Oxfam 'should have done more to avoid misperception of political bias' in poverty tweet

But a report by the Charity Commission also accepts that the charity had no intention of acting in a party political way with its Perfect Storm tweet

The Perfect Storm
The Perfect Storm

Oxfam should have "done more to avoid any misperception of political bias" in a tweet sent earlier this year that sparked a complaint to the Charity Commission by a Conservative MP.

In June, Oxfam sent a tweet saying that austerity was forcing more people into poverty, using a spoof film poster of a stormy sea with superimposed text reading: "The Perfect Storm, starring: zero-hour contracts, high prices, benefit cuts, unemployment, childcare costs."

Conor Burns, the MP for Bournemouth West, replied to the tweet saying he had written to the commission, "asking them to investigate Oxfam’s highly political advertising".

In an operational compliance report published today, the commission says Oxfam explained that the tweet was part of a campaign trailing a report called Below the Breadline: the Relentless Rise of Food Poverty in Britain, co-authored with two other charities.

The commission’s report says: "Although we accept that the charity had no intention to act in a party political way, we concluded that the charity should have done more to avoid any misperception of political bias by providing greater clarity and ensuring that the link to the Below the Breadline report was more obvious. We appreciate that tweets by nature are short. Nevertheless, consideration must always be given as to how they might be perceived when received in isolation."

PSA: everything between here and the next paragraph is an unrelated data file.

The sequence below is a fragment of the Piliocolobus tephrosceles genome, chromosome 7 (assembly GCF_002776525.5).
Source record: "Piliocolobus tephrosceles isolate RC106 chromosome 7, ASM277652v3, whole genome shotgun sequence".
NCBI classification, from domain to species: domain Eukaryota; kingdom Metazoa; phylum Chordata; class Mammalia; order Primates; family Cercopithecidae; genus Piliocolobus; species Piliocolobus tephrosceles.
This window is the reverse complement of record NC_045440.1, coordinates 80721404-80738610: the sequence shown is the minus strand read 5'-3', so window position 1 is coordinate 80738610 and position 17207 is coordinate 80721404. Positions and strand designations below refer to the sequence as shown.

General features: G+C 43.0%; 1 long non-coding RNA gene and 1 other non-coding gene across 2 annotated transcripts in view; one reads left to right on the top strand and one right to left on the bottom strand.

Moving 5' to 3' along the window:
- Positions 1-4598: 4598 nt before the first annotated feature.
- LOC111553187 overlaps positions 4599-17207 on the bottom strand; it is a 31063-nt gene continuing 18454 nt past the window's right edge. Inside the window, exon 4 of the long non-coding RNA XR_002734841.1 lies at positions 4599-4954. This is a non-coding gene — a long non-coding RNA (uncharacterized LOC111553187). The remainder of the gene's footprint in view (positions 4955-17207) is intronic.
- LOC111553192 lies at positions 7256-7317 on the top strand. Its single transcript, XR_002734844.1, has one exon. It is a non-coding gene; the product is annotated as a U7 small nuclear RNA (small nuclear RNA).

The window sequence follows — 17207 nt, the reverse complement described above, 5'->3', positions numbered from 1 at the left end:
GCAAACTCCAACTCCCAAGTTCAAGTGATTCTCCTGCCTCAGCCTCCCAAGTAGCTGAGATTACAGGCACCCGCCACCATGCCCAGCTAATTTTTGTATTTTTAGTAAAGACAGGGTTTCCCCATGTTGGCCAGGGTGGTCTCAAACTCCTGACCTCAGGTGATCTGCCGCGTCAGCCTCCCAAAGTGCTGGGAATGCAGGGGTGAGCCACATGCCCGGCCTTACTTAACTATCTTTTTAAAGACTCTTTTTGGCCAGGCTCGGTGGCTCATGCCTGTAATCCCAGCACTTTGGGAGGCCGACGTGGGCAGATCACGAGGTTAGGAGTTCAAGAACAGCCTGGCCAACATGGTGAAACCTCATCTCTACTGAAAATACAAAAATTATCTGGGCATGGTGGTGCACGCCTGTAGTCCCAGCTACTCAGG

It says that Oxfam’s trustees "have recognised the need to review the oversight of their social media work, particularly in the run-up to the election", and have revised the charity’s governance framework for campaigning activities, taking into account the requirements of the lobbying act and the "authorisation procedure for approval of specific campaigns and associated communications".

Mark Goldring, chief executive of Oxfam, said in a statement that he was pleased the commission recognised that the tweet was not party political, and said its new procedures would "reduce the risk of tweets being misconstrued in future".

The commission also looked into an advert and associated social media communications that called for an end of the blockade in Gaza. The report says the commission looked into whether this issue fell within Oxfam’s charitable purposes, and concludes: "We were satisfied it was undertaken in the context of supporting the delivery of Oxfam’s charitable purposes and was within the scope of our Speaking Out: Guidance on Campaigning and Political Activity by Charities."

The commission’s report concludes that it is essential for trustees to "have clear oversight of the campaigning work of their charities", particularly ahead of elections and referenda.

Burns was not immediately available for comment.

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